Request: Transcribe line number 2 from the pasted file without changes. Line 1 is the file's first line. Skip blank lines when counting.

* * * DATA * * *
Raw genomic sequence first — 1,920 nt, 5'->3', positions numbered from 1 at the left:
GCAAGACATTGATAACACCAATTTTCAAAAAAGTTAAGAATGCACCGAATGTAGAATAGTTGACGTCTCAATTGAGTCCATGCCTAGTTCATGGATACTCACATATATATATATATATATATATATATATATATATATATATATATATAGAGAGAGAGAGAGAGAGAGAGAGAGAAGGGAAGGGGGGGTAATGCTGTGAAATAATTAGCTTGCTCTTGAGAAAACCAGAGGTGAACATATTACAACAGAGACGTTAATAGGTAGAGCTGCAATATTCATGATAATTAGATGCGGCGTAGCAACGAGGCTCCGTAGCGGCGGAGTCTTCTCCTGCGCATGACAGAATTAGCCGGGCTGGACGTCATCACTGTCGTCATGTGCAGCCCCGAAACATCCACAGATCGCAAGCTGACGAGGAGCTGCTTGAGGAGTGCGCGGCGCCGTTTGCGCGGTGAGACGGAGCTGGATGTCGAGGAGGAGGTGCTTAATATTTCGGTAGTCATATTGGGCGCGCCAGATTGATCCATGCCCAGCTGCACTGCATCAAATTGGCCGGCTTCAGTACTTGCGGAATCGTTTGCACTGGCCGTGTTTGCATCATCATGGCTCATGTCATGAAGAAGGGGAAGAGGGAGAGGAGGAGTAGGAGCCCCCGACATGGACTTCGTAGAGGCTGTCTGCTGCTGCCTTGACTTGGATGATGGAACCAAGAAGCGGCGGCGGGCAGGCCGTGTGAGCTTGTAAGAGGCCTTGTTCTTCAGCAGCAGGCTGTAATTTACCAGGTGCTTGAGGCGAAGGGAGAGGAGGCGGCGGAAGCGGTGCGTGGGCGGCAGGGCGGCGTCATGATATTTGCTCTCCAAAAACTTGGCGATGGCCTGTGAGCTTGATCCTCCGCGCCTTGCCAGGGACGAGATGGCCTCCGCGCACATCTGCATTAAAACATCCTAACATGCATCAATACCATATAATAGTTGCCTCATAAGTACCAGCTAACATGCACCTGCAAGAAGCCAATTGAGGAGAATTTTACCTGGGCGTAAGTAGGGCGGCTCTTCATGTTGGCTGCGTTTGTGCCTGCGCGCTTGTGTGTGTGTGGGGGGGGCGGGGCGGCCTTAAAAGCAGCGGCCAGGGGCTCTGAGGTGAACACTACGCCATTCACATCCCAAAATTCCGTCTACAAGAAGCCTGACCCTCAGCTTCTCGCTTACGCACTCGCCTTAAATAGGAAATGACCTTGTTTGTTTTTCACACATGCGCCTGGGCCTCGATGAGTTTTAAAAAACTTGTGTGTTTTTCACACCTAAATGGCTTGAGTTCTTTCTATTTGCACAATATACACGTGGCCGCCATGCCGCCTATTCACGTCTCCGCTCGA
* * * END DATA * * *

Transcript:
GCAAGACATTGATAACACCAATTTTCAAAAAAGTTAAGAATGCACCGAATGTAGAATAGTTGACGTCTCAATTGAGTCCATGCCTAGTTCATGGATACTCACATATATATATATATATATATATATATATATATATATATATATATATAGAGAGAGAGAGAGAGAGAGAGAGAGAAGGGAAGGGGGGGTAATGCTGTGAAATAATTAGCTTGCTCTTGAGAAAACCAGAGGTGAACATATTACAACAGAGACGTTAATAGGTAGAGCTGCAATATTCATGATAATTAGATGCGGCGTAGCAACGAGGCTCCGTAGCGGCGGAGTCTTCTCCTGCGCATGACAGAATTAGCCGGGCTGGACGTCATCACTGTCGTCATGTGCAGCCCCGAAACATCCACAGATCGCAAGCTGACGAGGAGCTGCTTGAGGAGTGCGCGGCGCCGTTTGCGCGGTGAGACGGAGCTGGATGTCGAGGAGGAGGTGCTTAATATTTCGGTAGTCATATTGGGCGCGCCAGATTGATCCATGCCCAGCTGCACTGCATCAAATTGGCCGGCTTCAGTACTTGCGGAATCGTTTGCACTGGCCGTGTTTGCATCATCATGGCTCATGTCATGAAGAAGGGGAAGAGGGAGAGGAGGAGTAGGAGCCCCCGACATGGACTTCGTAGAGGCTGTCTGCTGCTGCCTTGACTTGGATGATGGAACCAAGAAGCGGCGGCGGGCAGGCCGTGTGAGCTTGTAAGAGGCCTTGTTCTTCAGCAGCAGGCTGTAATTTACCAGGTGCTTGAGGCGAAGGGAGAGGAGGCGGCGGAAGCGGTGCGTGGGCGGCAGGGCGGCGTCATGATATTTGCTCTCCAAAAACTTGGCGATGGCCTGTGAGCTTGATCCTCCGCGCCTTGCCAGGGACGAGATGGCCTCCGCGCACATCTGCATTAAAACATCCTAACATGCATCAATACCATATAATAGTTGCCTCATAAGTACCAGCTAACATGCACCTGCAAGAAGCCAATTGAGGAGAATTTTACCTGGGCGTAAGTAGGGCGGCTCTTCATGTTGGCTGCGTTTGTGCCTGCGCGCTTGTGTGTGTGTGGGGGGGGCGGGGCGGCCTTAAAAGCAGCGGCCAGGGGCTCTGAGGTGAACACTACGCCATTCACATCCCAAAATTCCGTCTACAAGAAGCCTGACCCTCAGCTTCTCGCTTACGCACTCGCCTTAAATAGGAAATGACCTTGTTTGTTTTTCACACATGCGCCTGGGCCTCGATGAGTTTTAAAAAACTTGTGTGTTTTTCACACCTAAATGGCTTGAGTTCTTTCTATTTGCACAATATACACGTGGCCGCCATGCCGCCTATTCACGTCTCCGCTCGA